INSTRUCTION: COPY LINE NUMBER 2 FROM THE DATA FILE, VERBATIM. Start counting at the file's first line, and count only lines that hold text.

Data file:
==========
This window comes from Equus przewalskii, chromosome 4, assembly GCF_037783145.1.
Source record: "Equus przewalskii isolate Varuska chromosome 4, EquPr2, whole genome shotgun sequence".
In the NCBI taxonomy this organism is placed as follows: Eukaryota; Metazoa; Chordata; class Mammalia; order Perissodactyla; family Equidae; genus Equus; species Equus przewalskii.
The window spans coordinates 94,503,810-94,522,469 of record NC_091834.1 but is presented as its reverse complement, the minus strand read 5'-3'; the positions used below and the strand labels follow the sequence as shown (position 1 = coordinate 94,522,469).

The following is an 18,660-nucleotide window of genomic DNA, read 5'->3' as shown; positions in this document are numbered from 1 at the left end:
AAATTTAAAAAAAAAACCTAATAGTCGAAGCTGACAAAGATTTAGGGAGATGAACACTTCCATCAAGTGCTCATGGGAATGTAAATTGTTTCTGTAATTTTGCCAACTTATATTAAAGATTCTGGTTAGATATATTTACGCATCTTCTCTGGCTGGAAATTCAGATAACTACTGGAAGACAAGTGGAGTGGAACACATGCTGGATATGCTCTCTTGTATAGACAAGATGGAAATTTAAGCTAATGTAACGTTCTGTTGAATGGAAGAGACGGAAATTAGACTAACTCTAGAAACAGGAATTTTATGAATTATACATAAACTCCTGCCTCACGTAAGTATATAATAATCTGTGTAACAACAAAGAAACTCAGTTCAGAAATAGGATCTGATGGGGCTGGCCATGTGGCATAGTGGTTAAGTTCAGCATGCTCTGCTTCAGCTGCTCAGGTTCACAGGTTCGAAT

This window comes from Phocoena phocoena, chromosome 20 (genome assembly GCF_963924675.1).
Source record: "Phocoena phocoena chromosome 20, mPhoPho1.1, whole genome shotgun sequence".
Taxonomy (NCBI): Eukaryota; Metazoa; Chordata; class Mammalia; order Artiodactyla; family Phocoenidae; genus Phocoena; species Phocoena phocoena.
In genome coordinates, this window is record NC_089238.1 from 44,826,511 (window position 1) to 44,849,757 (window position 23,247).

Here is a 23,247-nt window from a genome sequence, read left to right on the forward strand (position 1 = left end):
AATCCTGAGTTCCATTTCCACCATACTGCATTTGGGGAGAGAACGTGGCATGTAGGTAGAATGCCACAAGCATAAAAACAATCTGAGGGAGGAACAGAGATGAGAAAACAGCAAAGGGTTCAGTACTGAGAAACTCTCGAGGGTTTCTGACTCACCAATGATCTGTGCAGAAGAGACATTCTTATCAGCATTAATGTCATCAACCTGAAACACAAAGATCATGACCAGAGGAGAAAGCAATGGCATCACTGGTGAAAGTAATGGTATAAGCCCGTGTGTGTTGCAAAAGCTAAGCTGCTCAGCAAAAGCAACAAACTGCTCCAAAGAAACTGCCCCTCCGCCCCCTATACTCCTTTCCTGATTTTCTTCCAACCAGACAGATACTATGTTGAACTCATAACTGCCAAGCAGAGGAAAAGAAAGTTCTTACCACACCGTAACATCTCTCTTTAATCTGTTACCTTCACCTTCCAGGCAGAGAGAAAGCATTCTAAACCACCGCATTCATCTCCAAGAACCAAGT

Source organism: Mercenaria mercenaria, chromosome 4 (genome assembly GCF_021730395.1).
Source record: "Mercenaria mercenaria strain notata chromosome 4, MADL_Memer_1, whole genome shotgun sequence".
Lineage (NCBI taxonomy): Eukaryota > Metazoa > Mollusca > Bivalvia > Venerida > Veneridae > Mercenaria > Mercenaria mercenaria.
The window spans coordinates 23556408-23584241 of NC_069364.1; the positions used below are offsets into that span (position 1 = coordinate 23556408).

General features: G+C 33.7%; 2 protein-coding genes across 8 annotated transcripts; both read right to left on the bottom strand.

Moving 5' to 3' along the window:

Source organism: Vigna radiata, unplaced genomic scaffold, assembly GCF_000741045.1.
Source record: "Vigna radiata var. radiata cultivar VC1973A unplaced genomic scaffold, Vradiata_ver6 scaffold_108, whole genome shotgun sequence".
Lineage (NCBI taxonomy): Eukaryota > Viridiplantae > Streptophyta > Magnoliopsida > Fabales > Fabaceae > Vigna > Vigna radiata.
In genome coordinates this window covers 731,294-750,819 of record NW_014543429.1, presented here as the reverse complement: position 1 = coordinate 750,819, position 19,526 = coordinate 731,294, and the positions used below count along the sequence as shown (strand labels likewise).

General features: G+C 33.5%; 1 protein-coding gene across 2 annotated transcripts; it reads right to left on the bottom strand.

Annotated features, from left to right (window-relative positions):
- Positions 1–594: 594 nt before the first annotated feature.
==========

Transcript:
Source record: "Equus przewalskii isolate Varuska chromosome 4, EquPr2, whole genome shotgun sequence".